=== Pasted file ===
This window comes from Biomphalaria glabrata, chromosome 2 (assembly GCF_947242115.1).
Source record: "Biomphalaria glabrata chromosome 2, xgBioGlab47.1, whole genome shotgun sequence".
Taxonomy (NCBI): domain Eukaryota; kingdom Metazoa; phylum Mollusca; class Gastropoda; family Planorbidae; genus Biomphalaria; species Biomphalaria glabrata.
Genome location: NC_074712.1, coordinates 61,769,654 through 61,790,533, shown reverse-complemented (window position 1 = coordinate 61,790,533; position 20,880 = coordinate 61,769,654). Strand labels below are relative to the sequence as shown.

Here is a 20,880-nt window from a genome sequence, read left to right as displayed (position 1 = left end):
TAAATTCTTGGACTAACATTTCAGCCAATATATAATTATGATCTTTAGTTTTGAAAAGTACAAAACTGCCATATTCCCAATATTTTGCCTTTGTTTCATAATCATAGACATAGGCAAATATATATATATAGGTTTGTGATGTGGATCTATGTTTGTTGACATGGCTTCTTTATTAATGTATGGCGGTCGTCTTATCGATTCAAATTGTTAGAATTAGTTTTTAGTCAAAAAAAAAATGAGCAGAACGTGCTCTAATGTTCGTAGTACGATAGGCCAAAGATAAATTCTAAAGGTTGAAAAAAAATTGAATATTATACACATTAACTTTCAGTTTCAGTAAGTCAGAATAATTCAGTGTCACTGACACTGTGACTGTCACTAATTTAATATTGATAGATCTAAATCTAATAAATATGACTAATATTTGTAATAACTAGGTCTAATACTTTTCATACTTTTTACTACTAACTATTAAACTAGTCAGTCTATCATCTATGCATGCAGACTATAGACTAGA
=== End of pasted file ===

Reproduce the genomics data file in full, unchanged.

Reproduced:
This window comes from Biomphalaria glabrata, chromosome 2 (assembly GCF_947242115.1).
Source record: "Biomphalaria glabrata chromosome 2, xgBioGlab47.1, whole genome shotgun sequence".
Taxonomy (NCBI): domain Eukaryota; kingdom Metazoa; phylum Mollusca; class Gastropoda; family Planorbidae; genus Biomphalaria; species Biomphalaria glabrata.
Genome location: NC_074712.1, coordinates 61,769,654 through 61,790,533, shown reverse-complemented (window position 1 = coordinate 61,790,533; position 20,880 = coordinate 61,769,654). Strand labels below are relative to the sequence as shown.

Here is a 20,880-nt window from a genome sequence, read left to right as displayed (position 1 = left end):
TAAATTCTTGGACTAACATTTCAGCCAATATATAATTATGATCTTTAGTTTTGAAAAGTACAAAACTGCCATATTCCCAATATTTTGCCTTTGTTTCATAATCATAGACATAGGCAAATATATATATATAGGTTTGTGATGTGGATCTATGTTTGTTGACATGGCTTCTTTATTAATGTATGGCGGTCGTCTTATCGATTCAAATTGTTAGAATTAGTTTTTAGTCAAAAAAAAAATGAGCAGAACGTGCTCTAATGTTCGTAGTACGATAGGCCAAAGATAAATTCTAAAGGTTGAAAAAAAATTGAATATTATACACATTAACTTTCAGTTTCAGTAAGTCAGAATAATTCAGTGTCACTGACACTGTGACTGTCACTAATTTAATATTGATAGATCTAAATCTAATAAATATGACTAATATTTGTAATAACTAGGTCTAATACTTTTCATACTTTTTACTACTAACTATTAAACTAGTCAGTCTATCATCTATGCATGCAGACTATAGACTAGA